Tracie McBride, a fellow member of the Hopefull Monsters writing group, posted a fascinating blog entry about lies and advertising. She elegantly ties pending legislation in Australia that would to limit the way cigarettes can be packaged back to fiction writing.
I’ve never been a big fan of product packaging. I find much of the packaging in the U.S. to be misleading, especially food packaging. I agree with Tracie that it might be nice to do away with the “lies”, even if it makes things in the grocery store less interesting. Maybe I’m one of the few who think that way, but I’m more interested in making an educated decision about a product than trying to sort through the litany of non-sense that appears on most commercial products.
I particularly like the way Tracie brings this discussion back to fiction. As a fiction writer, I sell lies. I invent people, places, and events; then I sprinkle in bits of reality to confuse the reader about what is real and what isn’t and try get them believe the whole package. Yet as Tracie so astutely points out, writers admit up front that we deal in lies. The name of the job itself says it all: fiction writer. Maybe product packages need to have this disclaimer printed on them in large letters: “This package is a work of fiction.”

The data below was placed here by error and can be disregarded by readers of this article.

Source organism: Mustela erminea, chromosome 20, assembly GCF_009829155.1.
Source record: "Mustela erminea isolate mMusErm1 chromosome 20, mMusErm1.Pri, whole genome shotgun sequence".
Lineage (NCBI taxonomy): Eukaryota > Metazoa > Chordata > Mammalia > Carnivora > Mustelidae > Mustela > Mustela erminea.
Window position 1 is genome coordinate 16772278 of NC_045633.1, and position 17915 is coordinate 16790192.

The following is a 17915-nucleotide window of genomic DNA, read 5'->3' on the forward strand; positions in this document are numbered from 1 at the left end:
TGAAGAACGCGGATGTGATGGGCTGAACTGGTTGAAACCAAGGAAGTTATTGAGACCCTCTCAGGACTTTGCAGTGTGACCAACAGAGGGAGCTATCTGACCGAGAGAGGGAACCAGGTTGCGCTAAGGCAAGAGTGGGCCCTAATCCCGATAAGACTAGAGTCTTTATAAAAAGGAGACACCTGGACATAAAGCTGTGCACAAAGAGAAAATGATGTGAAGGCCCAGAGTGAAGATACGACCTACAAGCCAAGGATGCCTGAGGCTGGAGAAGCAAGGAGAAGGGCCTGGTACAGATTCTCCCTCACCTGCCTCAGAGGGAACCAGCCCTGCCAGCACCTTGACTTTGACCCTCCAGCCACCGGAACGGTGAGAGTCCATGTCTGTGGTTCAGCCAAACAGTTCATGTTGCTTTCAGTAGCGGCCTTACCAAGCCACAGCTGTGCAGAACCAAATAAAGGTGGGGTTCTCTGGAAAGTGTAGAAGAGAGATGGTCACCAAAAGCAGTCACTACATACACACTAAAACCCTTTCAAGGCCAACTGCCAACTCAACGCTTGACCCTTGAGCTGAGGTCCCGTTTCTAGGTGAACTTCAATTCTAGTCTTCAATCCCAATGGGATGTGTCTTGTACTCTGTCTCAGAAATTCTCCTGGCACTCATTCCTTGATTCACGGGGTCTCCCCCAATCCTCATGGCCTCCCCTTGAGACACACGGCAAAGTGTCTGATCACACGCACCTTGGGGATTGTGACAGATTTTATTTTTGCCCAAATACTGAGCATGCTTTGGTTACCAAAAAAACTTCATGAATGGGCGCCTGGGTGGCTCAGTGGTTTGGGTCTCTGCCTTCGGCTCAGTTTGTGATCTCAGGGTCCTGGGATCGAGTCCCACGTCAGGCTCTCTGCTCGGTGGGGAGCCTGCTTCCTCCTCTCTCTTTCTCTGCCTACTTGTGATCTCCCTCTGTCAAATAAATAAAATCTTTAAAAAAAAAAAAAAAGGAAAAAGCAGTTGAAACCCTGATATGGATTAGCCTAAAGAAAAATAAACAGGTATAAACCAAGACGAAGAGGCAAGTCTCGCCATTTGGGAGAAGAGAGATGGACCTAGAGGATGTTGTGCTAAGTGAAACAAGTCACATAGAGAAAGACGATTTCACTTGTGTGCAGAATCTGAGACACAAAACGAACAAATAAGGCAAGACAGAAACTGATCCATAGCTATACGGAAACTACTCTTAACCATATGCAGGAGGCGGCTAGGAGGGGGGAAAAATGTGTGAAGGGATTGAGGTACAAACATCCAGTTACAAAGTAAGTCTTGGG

If you haven’t already, I recommend you check out Tracie’s blog, not mention her extensive body of published fiction—it’s good stuff, even if it’s full of lies.